Ed Note: Bloguin has launched a brand new tennis blog, Attacking the Net, for the 2014 French Open. Here Matt Zemek looks at an annual tradition unlike any other – absurd tape delay from NBC for the season’s second major.
We told you.
We told you in our Roland Garros viewer’s guide nearly two weeks ago: The Eastern time zone was the only time zone that could reasonably expect to see the second French Open men’s singles semifinal live on NBC. This was a possibility for the Central time zone, yes, but never a certainty.
As said in that very same viewer’s guide, this is not a recent problem. It is and has been a decades-long problem at the French Open, due to its longstanding relationship with NBC. Eastern time zone viewers rarely experience this pain, but the other three major time zones in the contiguous 48 states are used to it. We saw the same sad scenario play out on Friday morning.
Tennis Channel didn’t always have French Open TV rights — that’s a more recent development in American tennis television — but the taping and black-holing of the second men’s singles semifinal in Paris remains the same for those outside the Eastern time zone.
Here’s the layout of the men’s semifinal schedule on the second Friday of the French Open. The basic contents were provided in the viewer’s guide at this link, but they demanded an explanation then, and they require an even more specific explanation now.
Tennis Channel has the rights to the first men’s semifinal, which starts at roughly 7:10 a.m. Eastern time. Tennis Channel carves out a four-hour block from 7 to 11. NBC’s expanded Today Show takes up a four-hour block until 11 a.m., hence the four-hour window for Tennis Channel. At 11 Eastern, NBC takes over television coverage from Tennis Channel and gets a three-hour window.
Friday’s first men’s semifinal, between Novak Djokovic and Ernests Gulbis, lasted two hours and 34 minutes, ending at roughly 9:45 a.m. Eastern time. Tennis Channel, by having a four-hour window, was able to show the beginning of the second semifinal — between Rafael Nadal and Andy Murray — until 11. Nadal and Murray started their match around 10:10 Eastern, so tennis viewers got to see about 50 minutes (a set and three games of the second) on Tennis Channel before NBC came on in the East.
I live in Seattle, and the local NBC affiliate was just beginning to ease into the Today Show. Members of Tennis Twitter elsewhere in the country reported the same. A Phoenix resident, used to life as an American tennis fan in the West, knew the score. The Mountain time zone was not going to see live tennis — this was known in advance as well.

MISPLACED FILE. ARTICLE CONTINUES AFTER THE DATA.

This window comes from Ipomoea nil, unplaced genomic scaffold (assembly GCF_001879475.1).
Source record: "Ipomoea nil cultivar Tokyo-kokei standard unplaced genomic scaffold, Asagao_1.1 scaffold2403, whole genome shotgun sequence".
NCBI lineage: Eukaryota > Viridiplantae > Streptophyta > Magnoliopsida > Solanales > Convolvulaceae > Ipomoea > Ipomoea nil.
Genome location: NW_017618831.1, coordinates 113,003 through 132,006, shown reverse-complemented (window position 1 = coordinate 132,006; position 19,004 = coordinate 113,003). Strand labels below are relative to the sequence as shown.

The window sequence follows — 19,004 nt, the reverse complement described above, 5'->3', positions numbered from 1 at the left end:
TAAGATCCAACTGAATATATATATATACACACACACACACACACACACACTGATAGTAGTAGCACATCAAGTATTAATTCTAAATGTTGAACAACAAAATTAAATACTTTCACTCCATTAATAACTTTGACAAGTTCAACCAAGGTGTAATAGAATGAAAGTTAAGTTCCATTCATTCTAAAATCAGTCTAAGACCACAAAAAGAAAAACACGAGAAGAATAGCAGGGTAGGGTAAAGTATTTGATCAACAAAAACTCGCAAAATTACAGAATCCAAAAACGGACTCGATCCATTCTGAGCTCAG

The only drama surrounding this issue concerned the Central time zone. Viewers in this part of the United States got to see the second men’s semifinal live last year, as David Ferrer defeated Jo-Wilfried Tsonga. Was history going to repeat itself this time?
The answer: no.
Multiple tweeps from Texas and one in Chicago told Attacking The Net what was on their TV at 11 a.m. Eastern and 10 a.m. Central, when NBC came on the air with tennis in the East. NBC was not live in any other U.S. time zone with the second men’s semifinal between Nadal and Murray. By the time the Central time zone arrived at 11 a.m., the match was just about over.
The question must be asked: Why did viewers in the Central time zone see the second semifinal live last year but not this year?
The answer becomes apparent rather quickly, and it’s a simple one:
Last year, the presence of a Frenchman (Tsonga) in the second semifinal made the French Tennis Federation put Tsonga-Ferrer second. At any other major tournament, the blockbuster semifinal between Djokovic and Nadal would have been second if those had been the two semifinal matches.
Predictably, Nadal and Djokovic played a long match — four hours and 37 minutes — ending at roughly 11:50 a.m. Eastern time. What happened on that day, then, is that Tennis Channel carried the match to its conclusion before handing over coverage exclusively to NBC. As for NBC, the Peacock started coverage of Nadal-Djokovic at 11 Eastern and then continued right into Tsonga-Ferrer coverage.
Because Tsonga-Ferrer started after noon Eastern (11 a.m. in the Central time zone — that’s the key detail), Central residents were able to see the match. Mountain and Pacific time zone residents still did not get to see Ferrer-Tsonga live.
Let the simple truth be repeated: Only one time zone in the United States was able to see a major-tournament men’s singles semifinal match live on American television. This is a problem that — in the aftermath of ESPN’s takeover of Wimbledon coverage from tape-delay-happy NBC — now exists only at the French Open, on men’s semifinal Friday.
It happens every spring, as the saying goes.